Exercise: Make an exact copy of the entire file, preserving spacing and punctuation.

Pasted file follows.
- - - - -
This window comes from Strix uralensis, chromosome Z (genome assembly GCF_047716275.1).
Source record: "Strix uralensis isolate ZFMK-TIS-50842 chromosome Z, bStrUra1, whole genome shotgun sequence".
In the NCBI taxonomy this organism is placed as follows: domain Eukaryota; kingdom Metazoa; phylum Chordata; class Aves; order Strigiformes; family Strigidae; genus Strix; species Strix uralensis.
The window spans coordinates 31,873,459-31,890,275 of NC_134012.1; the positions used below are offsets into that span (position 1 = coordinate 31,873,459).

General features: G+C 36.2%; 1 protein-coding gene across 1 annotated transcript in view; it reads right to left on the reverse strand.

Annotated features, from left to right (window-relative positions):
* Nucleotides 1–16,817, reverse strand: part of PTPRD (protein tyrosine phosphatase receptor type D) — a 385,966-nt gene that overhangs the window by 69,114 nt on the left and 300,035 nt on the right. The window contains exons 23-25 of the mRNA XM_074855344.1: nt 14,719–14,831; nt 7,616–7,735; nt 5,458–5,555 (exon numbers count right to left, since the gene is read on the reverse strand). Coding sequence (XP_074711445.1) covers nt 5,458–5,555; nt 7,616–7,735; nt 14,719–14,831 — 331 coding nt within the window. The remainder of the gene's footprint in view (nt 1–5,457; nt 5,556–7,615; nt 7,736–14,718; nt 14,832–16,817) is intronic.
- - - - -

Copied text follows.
This window comes from Strix uralensis, chromosome Z (genome assembly GCF_047716275.1).
Source record: "Strix uralensis isolate ZFMK-TIS-50842 chromosome Z, bStrUra1, whole genome shotgun sequence".
In the NCBI taxonomy this organism is placed as follows: domain Eukaryota; kingdom Metazoa; phylum Chordata; class Aves; order Strigiformes; family Strigidae; genus Strix; species Strix uralensis.
The window spans coordinates 31,873,459-31,890,275 of NC_134012.1; the positions used below are offsets into that span (position 1 = coordinate 31,873,459).

General features: G+C 36.2%; 1 protein-coding gene across 1 annotated transcript in view; it reads right to left on the reverse strand.

Annotated features, from left to right (window-relative positions):
* Nucleotides 1–16,817, reverse strand: part of PTPRD (protein tyrosine phosphatase receptor type D) — a 385,966-nt gene that overhangs the window by 69,114 nt on the left and 300,035 nt on the right. The window contains exons 23-25 of the mRNA XM_074855344.1: nt 14,719–14,831; nt 7,616–7,735; nt 5,458–5,555 (exon numbers count right to left, since the gene is read on the reverse strand). Coding sequence (XP_074711445.1) covers nt 5,458–5,555; nt 7,616–7,735; nt 14,719–14,831 — 331 coding nt within the window. The remainder of the gene's footprint in view (nt 1–5,457; nt 5,556–7,615; nt 7,736–14,718; nt 14,832–16,817) is intronic.